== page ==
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Good afternoon, everybody. My name is Michael Miscoe, with Miscoe Health Law. And we have a couple of issues to present today in this week’s ChiroSecure Facebook Live presentation. In our mixed bag of issues, I wanted to talk about something we talked about a few weeks ago, relative to the CARES Act payments to providers. This magic money that will show up in your bank account if you bill Medicare. And interestingly enough, I’ve even had clients who have retired, they’re no longer providing care to patients, but because they did see some patients in 2019, they got these CARES Act payments. And I predicted, and I hate being right about this stuff, but I expressed some concern several weeks ago in a prior show relative to the documentation and qualification requirements for this money.
So this money goes out. Congress approved $50 billion … that’s billion with a B … in these payments. And they shipped them out to providers to provide relief to healthcare providers whose practices are suffering because of this COVID public health emergency in the impact on patient volume to try to stabilize some physician practices. And you may not have gotten a lot of money, but it is federal money. And any time you receive money from the government, you can anticipate that it is subject to certain rules. Looking into the statutory requirements for retention of these funds, it suggests that most chiropractic officers would not qualify because, obviously, treatment of the actual disease, or patients with that disease, is probably going to be restricted, obviously outside of the scope of practice, relative to direct treatment of the disease.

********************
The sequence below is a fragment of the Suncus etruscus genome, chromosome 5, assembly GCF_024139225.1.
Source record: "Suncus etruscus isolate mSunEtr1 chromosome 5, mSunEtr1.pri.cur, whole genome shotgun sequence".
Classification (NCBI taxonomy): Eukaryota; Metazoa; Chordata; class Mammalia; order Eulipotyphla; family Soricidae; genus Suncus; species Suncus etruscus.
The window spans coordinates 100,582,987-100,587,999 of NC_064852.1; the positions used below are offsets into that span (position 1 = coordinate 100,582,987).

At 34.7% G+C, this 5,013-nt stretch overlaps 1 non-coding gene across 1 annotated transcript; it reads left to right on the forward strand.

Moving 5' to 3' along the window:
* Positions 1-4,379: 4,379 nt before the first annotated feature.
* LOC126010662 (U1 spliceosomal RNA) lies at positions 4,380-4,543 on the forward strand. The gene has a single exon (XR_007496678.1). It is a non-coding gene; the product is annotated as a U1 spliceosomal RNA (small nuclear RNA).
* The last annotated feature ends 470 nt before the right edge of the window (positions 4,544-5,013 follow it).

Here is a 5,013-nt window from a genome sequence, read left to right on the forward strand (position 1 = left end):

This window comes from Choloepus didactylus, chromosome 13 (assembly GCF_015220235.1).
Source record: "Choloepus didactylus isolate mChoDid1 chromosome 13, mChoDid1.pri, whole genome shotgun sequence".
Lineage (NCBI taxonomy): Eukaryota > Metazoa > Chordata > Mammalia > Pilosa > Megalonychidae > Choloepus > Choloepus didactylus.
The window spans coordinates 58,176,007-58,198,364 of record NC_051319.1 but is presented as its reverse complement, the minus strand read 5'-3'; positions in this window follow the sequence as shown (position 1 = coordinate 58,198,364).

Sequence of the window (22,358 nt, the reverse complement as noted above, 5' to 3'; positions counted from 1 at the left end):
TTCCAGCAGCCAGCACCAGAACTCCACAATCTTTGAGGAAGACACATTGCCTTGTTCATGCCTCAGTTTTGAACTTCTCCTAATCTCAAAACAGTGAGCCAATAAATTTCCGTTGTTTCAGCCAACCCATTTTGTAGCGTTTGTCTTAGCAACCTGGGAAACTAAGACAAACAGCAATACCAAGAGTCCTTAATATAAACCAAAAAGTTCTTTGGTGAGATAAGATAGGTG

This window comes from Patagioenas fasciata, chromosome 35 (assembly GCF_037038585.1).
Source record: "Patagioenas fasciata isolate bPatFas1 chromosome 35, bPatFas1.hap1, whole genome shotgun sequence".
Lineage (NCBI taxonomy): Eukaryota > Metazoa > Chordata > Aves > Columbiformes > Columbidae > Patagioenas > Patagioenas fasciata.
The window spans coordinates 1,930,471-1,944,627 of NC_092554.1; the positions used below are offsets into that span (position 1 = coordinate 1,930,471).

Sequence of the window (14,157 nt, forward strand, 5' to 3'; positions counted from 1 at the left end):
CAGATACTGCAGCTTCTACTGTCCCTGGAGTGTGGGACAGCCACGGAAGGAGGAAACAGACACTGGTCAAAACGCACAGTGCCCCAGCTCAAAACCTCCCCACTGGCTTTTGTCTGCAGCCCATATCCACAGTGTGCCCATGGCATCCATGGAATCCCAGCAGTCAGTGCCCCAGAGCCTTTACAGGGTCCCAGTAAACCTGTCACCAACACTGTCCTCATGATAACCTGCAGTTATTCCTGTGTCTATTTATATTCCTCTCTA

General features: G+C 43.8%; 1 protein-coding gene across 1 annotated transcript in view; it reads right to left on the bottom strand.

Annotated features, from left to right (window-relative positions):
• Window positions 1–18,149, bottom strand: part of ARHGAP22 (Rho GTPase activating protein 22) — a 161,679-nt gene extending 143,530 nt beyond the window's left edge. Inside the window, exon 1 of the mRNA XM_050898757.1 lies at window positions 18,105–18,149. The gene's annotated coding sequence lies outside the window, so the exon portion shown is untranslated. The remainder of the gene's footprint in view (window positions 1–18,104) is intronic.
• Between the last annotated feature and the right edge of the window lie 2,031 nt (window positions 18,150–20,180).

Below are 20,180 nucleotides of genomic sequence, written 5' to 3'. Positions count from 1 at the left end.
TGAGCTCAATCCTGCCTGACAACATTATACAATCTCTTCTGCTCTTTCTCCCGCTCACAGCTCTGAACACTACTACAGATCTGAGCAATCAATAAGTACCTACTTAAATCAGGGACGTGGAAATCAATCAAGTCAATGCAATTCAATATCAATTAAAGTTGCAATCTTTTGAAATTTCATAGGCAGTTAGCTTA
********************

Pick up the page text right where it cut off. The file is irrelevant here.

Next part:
And even assuming you get through some of those threshold requirements, the concern is, especially given the fact that HHS announced that they pretty much assume everybody is a potential COVID patient, then there’s significant documentation requirements relative to how you spent the money relative to the COVID issue. Which raised some concerns about providers’ ability to legitimately attest that they met those requirements, therefore keeping the money. And the attestation. Very simple. Sign on the dotted line. And that checks that box as far as the government is concerned. However, I anticipated that the government would in fact go back and audit. And in fact, the Department of Health and Human Services Office of Inspector General announced in their May 2020 update to their Fraud and Abuse Work Plan that they are going to audit CARES Act provider relief fund payments.
Their focus will be looking at data from the program officials to make sure that they understand how those provider relief fund payments were made, how the mounts were calculated. But they will also be looking deeper into whether the providers that received them were actually entitled to receive them. In which case, similar to the Comprehensive Error Rate Testing Program, you may be selected if you received those payments to demonstrate that you met the documentation reporting requirements, or the documentation and spending requirements. And those results, which could impact you, you may have to refund that money, is then used to calculate whether the program was administered correctly, which is the OIG’s primary function.